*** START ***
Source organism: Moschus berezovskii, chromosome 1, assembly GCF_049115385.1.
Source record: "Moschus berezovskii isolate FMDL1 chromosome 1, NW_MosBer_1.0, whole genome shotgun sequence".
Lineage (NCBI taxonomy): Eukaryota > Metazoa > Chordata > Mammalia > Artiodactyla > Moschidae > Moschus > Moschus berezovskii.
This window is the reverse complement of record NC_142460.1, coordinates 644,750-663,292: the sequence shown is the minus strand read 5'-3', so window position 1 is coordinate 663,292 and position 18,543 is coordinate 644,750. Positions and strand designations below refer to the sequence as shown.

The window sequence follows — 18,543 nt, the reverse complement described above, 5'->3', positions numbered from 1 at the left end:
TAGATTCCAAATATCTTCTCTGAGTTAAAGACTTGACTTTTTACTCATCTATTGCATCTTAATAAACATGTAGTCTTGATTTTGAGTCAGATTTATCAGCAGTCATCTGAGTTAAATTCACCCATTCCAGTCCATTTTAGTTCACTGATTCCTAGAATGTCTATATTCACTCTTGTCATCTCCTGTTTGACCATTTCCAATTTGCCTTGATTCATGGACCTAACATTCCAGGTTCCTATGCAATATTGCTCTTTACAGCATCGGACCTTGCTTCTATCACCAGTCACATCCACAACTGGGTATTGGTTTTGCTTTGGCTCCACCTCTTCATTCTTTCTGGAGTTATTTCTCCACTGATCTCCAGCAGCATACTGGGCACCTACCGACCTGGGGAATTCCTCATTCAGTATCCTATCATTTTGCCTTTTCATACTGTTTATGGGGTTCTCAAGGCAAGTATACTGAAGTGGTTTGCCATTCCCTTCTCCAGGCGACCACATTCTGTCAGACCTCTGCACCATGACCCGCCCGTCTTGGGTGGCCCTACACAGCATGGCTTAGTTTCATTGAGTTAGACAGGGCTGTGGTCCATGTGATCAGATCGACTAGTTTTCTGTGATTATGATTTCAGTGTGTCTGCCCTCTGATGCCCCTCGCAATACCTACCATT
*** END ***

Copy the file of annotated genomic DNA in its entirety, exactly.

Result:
Source organism: Moschus berezovskii, chromosome 1, assembly GCF_049115385.1.
Source record: "Moschus berezovskii isolate FMDL1 chromosome 1, NW_MosBer_1.0, whole genome shotgun sequence".
Lineage (NCBI taxonomy): Eukaryota > Metazoa > Chordata > Mammalia > Artiodactyla > Moschidae > Moschus > Moschus berezovskii.
This window is the reverse complement of record NC_142460.1, coordinates 644,750-663,292: the sequence shown is the minus strand read 5'-3', so window position 1 is coordinate 663,292 and position 18,543 is coordinate 644,750. Positions and strand designations below refer to the sequence as shown.

The window sequence follows — 18,543 nt, the reverse complement described above, 5'->3', positions numbered from 1 at the left end:
TAGATTCCAAATATCTTCTCTGAGTTAAAGACTTGACTTTTTACTCATCTATTGCATCTTAATAAACATGTAGTCTTGATTTTGAGTCAGATTTATCAGCAGTCATCTGAGTTAAATTCACCCATTCCAGTCCATTTTAGTTCACTGATTCCTAGAATGTCTATATTCACTCTTGTCATCTCCTGTTTGACCATTTCCAATTTGCCTTGATTCATGGACCTAACATTCCAGGTTCCTATGCAATATTGCTCTTTACAGCATCGGACCTTGCTTCTATCACCAGTCACATCCACAACTGGGTATTGGTTTTGCTTTGGCTCCACCTCTTCATTCTTTCTGGAGTTATTTCTCCACTGATCTCCAGCAGCATACTGGGCACCTACCGACCTGGGGAATTCCTCATTCAGTATCCTATCATTTTGCCTTTTCATACTGTTTATGGGGTTCTCAAGGCAAGTATACTGAAGTGGTTTGCCATTCCCTTCTCCAGGCGACCACATTCTGTCAGACCTCTGCACCATGACCCGCCCGTCTTGGGTGGCCCTACACAGCATGGCTTAGTTTCATTGAGTTAGACAGGGCTGTGGTCCATGTGATCAGATCGACTAGTTTTCTGTGATTATGATTTCAGTGTGTCTGCCCTCTGATGCCCCTCGCAATACCTACCATT